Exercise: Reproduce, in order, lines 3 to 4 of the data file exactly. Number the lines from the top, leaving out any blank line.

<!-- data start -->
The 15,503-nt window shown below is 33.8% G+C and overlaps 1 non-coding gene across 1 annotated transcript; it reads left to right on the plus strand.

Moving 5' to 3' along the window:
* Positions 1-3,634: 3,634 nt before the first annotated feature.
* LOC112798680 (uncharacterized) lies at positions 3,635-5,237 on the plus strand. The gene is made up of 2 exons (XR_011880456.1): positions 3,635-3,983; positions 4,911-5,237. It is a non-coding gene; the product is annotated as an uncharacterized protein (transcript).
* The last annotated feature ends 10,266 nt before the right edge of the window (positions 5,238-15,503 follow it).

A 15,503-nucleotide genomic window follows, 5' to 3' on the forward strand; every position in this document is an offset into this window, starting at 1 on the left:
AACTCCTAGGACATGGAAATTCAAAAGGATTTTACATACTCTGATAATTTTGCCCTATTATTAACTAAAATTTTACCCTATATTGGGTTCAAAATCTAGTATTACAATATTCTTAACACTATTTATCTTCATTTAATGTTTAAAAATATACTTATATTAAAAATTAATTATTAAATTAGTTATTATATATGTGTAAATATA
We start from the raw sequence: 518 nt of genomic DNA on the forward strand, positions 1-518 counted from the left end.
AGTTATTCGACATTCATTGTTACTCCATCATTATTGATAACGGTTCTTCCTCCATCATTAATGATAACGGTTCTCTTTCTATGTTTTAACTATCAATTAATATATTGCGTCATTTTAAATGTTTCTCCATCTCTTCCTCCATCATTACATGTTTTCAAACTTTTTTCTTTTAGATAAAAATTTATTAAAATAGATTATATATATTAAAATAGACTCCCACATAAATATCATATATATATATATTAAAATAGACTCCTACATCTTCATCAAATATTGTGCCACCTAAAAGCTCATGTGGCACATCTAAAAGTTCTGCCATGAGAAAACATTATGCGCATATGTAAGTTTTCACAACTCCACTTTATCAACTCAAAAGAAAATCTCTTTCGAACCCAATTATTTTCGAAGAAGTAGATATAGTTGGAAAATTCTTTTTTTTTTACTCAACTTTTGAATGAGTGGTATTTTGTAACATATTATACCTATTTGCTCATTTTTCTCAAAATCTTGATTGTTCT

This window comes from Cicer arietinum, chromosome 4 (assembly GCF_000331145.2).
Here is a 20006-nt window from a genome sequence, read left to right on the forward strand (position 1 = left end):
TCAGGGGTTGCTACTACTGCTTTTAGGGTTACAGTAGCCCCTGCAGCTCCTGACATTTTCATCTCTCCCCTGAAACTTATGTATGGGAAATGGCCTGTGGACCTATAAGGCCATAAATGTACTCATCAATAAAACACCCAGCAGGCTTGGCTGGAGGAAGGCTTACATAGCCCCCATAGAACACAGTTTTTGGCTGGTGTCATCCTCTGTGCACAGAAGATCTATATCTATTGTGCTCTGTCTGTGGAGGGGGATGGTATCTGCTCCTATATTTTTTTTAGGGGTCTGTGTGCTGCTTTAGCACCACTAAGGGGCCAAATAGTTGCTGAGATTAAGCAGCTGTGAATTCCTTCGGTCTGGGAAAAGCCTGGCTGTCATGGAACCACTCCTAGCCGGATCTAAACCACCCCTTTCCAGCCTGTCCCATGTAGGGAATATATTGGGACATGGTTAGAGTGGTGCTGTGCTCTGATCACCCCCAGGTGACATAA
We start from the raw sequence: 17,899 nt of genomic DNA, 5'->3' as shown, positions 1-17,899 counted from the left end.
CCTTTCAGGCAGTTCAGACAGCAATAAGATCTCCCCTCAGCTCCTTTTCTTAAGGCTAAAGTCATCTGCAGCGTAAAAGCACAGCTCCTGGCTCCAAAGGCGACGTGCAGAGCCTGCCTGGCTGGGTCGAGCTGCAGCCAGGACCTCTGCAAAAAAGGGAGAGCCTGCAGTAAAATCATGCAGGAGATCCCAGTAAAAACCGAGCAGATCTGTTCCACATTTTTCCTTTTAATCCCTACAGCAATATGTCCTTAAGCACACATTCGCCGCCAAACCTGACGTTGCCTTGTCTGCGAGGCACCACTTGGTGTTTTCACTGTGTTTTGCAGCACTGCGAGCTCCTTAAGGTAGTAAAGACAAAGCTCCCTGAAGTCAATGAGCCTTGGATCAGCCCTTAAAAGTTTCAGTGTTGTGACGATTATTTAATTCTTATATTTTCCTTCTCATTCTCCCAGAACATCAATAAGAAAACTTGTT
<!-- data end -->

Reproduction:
* Positions 1-3,634: 3,634 nt before the first annotated feature.
* LOC112798680 (uncharacterized) lies at positions 3,635-5,237 on the plus strand. The gene is made up of 2 exons (XR_011880456.1): positions 3,635-3,983; positions 4,911-5,237. It is a non-coding gene; the product is annotated as an uncharacterized protein (transcript).